Near to where I live, Nuffield Southampton Theatres open their exciting city centre space with a new play by local lad Howard Brenton. The Shadow Factory looking at Southampton in the Second World War runs from 7 February to 3 March.

Happy theatregoing!

Unfaithful at Found111 – review

Powerful acting from Niamh Cusack and Sean Campion

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Sean Campion & Niamh Cusack in Unfaithful at Found111, reviewed by One Minute Theatre Reviews
Sean Campion & Niamh Cusack in Unfaithful at Found111. Photo: Marc Brenner

It’s a long time since I’ve seen a play on a traverse stage. Unfaithful at Found111 reminded me just how powerful it can be compared to the usual proscenium arch. As you know, a traverse stage runs the full width of the auditorium with the audience on two sides. Unfaithful at the temporary Found111 space was in a small room with barely 60 people facing the same number across the stage.

You might think that looking through the action at members of the audience in the opposite seats would be distracting and I guess it could be if the action were not riveting. Fortunately there was no chance of that. Instead you are much more aware that you are part of an audience watching a performance. In this respect, the arrangement is the same as the catwalk in a fashion show. You feel you are examining what is being presented before you.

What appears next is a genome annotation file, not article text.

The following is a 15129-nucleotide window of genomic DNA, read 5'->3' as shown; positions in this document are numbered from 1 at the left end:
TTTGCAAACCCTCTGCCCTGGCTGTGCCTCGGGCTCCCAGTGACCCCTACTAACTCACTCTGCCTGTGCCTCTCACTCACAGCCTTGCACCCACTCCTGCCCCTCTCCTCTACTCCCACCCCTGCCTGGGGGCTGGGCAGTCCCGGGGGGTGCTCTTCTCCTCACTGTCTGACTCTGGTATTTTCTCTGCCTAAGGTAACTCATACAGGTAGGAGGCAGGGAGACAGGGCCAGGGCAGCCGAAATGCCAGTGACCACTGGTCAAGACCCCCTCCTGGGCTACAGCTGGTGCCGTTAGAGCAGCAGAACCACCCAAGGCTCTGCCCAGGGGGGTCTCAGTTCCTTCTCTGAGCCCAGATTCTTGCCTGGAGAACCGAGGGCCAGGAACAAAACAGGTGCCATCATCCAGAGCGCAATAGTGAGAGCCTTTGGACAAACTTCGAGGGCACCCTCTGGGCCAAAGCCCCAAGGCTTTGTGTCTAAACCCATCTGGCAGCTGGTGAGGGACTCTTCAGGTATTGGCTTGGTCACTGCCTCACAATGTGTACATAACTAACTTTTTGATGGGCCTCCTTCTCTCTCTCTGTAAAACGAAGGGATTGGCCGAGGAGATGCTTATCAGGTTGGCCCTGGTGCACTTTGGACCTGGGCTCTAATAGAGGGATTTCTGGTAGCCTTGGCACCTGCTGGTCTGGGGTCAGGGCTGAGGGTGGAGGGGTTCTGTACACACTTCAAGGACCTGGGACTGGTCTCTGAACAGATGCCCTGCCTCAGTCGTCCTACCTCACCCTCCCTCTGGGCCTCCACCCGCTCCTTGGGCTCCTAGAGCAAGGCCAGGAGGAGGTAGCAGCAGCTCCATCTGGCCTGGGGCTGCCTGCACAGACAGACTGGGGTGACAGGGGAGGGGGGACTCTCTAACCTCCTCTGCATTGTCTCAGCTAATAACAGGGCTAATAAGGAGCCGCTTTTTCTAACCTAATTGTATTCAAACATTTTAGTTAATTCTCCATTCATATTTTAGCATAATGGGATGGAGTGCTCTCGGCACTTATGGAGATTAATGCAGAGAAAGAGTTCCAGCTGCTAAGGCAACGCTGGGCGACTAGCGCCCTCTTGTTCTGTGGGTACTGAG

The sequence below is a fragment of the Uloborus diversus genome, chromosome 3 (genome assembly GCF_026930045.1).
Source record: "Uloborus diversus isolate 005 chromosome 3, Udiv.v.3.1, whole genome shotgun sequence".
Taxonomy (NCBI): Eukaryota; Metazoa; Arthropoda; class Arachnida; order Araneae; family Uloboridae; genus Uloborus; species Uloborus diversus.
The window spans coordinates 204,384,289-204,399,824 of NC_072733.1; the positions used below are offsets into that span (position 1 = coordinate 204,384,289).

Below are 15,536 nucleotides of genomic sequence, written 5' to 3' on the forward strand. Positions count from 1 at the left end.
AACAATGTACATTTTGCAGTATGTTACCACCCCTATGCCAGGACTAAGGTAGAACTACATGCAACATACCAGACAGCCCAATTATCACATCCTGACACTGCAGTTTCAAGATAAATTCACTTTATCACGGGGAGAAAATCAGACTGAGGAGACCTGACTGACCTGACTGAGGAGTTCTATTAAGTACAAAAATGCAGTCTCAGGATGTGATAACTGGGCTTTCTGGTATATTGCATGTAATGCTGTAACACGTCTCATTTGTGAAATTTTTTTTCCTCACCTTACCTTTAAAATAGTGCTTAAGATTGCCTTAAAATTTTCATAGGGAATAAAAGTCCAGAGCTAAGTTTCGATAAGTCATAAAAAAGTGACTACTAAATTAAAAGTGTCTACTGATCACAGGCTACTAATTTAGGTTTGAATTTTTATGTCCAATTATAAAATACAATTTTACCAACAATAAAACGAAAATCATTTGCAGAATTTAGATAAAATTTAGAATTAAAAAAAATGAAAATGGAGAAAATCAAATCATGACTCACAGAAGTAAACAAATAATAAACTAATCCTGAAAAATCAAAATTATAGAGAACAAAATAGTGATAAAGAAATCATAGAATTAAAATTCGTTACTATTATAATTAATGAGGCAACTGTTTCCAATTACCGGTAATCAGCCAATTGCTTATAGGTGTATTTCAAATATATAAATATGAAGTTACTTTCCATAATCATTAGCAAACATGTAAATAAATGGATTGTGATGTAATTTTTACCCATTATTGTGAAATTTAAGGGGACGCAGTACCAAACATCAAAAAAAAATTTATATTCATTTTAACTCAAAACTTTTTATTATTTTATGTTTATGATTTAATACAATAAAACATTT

This feeling that you were examining the characters was what made Unfaithful so powerful. This story about an older couple who, bored with their years of marriage and pushed by mid life crises, have liaisions with younger people who themselves are struggling to separate sex and love.

Ruta Gedmintas and Matthew Lewis complete a strong cast

Intimacy is the other characteristic of the traverse stage. With the audience divided in half, we’re all close to the action. Every twitch, every blink is visible. There’s no possibility of an actor taking a rest. Any lack of concentration will be noticed. The kind of actor that says acting is about learning your lines and not bumping into the furniture doesn’t stand a chance in this arena. The good actor who inhabits the part physically and mentally can form the strongest of bonds with the audience, as did the four actors in Unfaithful- Niamh CusackSean CampionRuta Gedmintas and my cousin Matthew Lewis.

Niamh Cusack in Unfaithful at Found111. Reviewed by One Minute Theatre Reviews
Niamh Cusack in Unfaithful. Photo: Marc Brenner

There is a moment when the husband of Niamh Cusack’s character makes a surprising revelation. We’re as shocked as she is. We know she can’t let her husband realise the full effect on her of what he’s said but we can see the slight widening of the eyes and ripple that goes through her body as she stiffens. On another occasion, Sean Campion rubs his nose. It’s a small gesture easily missed in a large auditorium but it matters because of what was said earlier about him.

Under the magnifying glass of a traverse stage the script and direction also have to be spot on. So full marks to Unfaithful’s Owen McCafferty for a script without a wasted word and Adam Penford‘s direction that ensured every moment was filled wherever you looked.

And a special word for Emily Hobbs for finding and adapting this temporary theatrical space and putting on a tremendous season.

Matthew Lewis and Ruta Gedmintas in Unfaithful
Matthew Lewis & Ruta Gedmintas in rehearsal